A former SilverBack Technologies top executive said the company’s planned acquisition by Dell bodes well for the channel. It wouldn’t make sense for Dell to acquire SilverBack only to turn around and chuck the network of channel partners it has worked so hard to build, he said.
Jim Hare, who was worldwide vice president of sales at the managed services platform vendor until a few months ago, said he foresees mutual benefits from Dell’s planned acquisition of Billerica, Mass.-based SilverBack.
Dell, of Round Rock, Texas, acquires a channel that it can use to service its enterprise customers while SilverBack gains the financial backing of a large company with the resources SilverBack needs.
“Like with any other technology, you’re always trying to improve it, but you’re gated by your resources,” said Hare, who is now senior vice president at another software company, Optinuity, of Bethesda, Md.
Hare speculated that Dell is acquiring SilverBack not only for its technology but also for the expertise and the channel base. Dell can tap the managed services providers that do business with SilverBack to handle remote monitoring and management for its customers, which is an area of expertise the vendor now lacks, he said.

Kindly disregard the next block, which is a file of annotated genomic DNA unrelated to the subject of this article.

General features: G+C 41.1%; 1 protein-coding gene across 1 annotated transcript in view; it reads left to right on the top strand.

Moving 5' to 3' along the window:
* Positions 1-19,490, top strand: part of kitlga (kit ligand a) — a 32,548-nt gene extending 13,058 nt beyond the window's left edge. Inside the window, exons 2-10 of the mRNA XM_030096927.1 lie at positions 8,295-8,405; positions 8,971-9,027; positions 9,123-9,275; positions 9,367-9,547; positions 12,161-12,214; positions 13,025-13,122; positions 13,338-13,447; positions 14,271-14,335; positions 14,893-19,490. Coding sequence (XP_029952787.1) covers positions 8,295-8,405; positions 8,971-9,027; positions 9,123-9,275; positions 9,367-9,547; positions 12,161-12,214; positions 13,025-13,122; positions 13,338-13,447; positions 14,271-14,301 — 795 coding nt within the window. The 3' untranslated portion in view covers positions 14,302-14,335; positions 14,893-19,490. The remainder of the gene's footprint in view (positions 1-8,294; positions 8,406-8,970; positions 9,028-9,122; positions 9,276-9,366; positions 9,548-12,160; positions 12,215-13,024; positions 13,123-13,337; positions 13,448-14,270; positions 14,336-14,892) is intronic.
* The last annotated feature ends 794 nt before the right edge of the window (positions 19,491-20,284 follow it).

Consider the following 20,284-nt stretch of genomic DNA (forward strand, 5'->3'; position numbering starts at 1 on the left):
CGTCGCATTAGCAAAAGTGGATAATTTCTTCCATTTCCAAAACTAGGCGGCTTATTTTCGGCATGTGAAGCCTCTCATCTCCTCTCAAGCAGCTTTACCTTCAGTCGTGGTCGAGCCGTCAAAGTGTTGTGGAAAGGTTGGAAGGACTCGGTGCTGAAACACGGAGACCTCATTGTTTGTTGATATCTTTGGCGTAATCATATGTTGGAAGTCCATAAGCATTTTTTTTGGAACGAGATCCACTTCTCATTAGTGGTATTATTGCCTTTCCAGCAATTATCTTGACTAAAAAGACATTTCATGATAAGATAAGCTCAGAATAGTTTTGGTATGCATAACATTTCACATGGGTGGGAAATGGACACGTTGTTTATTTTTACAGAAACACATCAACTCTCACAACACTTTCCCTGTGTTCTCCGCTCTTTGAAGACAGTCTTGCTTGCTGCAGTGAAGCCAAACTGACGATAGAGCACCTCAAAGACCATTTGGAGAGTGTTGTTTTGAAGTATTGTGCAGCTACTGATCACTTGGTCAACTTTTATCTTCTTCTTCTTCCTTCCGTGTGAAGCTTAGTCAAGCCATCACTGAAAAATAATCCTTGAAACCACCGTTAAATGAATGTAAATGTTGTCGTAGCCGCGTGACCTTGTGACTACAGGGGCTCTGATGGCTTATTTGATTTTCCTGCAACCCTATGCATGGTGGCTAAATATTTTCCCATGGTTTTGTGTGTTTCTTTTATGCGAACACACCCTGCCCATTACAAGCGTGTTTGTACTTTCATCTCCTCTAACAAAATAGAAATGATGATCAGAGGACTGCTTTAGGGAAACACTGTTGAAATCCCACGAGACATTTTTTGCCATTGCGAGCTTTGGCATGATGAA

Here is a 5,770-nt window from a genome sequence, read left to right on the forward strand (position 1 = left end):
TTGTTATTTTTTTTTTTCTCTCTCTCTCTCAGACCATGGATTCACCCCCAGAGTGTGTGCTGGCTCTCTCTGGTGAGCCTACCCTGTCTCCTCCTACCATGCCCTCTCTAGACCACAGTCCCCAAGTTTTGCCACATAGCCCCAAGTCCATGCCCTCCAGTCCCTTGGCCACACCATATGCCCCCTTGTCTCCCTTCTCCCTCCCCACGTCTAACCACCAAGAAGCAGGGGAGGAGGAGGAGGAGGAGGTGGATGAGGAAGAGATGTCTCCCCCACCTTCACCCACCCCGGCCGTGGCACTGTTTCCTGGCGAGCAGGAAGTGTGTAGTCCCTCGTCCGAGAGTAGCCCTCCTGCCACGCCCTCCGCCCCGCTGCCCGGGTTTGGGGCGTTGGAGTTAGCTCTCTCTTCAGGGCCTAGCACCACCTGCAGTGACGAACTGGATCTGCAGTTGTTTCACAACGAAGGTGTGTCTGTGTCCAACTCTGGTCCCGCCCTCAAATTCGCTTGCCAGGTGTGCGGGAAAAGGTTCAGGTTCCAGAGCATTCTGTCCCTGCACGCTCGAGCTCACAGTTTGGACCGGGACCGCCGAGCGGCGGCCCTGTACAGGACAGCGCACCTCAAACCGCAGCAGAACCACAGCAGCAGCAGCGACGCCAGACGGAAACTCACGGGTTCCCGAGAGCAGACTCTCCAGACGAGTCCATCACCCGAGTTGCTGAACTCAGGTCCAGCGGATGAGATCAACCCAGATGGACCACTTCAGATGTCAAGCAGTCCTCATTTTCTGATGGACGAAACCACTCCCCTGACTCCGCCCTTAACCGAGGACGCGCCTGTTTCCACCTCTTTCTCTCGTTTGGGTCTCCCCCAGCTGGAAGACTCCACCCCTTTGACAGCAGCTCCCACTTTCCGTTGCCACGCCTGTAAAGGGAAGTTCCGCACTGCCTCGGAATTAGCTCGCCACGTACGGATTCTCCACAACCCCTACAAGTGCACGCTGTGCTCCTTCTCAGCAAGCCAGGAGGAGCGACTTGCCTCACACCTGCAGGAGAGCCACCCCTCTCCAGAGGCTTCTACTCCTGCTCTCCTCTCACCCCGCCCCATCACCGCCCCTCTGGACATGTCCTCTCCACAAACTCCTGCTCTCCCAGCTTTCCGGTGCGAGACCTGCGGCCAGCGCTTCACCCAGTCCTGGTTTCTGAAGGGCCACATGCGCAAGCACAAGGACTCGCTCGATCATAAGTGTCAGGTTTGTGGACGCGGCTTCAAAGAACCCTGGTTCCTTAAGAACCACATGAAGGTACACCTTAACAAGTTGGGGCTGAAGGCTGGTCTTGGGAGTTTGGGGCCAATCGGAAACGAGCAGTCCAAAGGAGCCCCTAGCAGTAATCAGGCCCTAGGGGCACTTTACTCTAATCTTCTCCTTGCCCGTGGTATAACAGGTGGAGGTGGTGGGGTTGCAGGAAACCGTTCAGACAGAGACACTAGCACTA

“It’s a lot easier to take an end-user customer and bring them to an existing MSP,” Hare said.
From that perspective, he added, there should be little fear that Dell will acquire SilverBack only to take the technology and use it directly with customers while cutting out the channel. That simply wouldn’t make sense, he said.
Other industry observers have echoed Hare’s assessment, concluding that the acquisition is an important strategic move for Dell, which has been working to repair its image. The company’s Wall Street performance has improved and it has been working to improve customer service, which had become the object of much criticism.
In recent months, the company, which once antagonized the channel by urging customers to “cut out the middleman,” has indicated it wants to work with partners.
“Dell’s acquisition of SilverBack Technologies will enable the company to offer an additional layer of management services to its product portfolio to differentiate itself in the market,” said Jeff Kaplan, managing partner at THINKstrategies, a research firm in Wellesley, Mass., focused on managed services.
“The goal of these management services will be to ensure greater system reliability, security and performance that can lead to higher customer satisfaction and stronger customer loyalty,” said Kaplan, who speculated Dell will use SilverBack’s technology to offer services directly and indirectly though channel partners.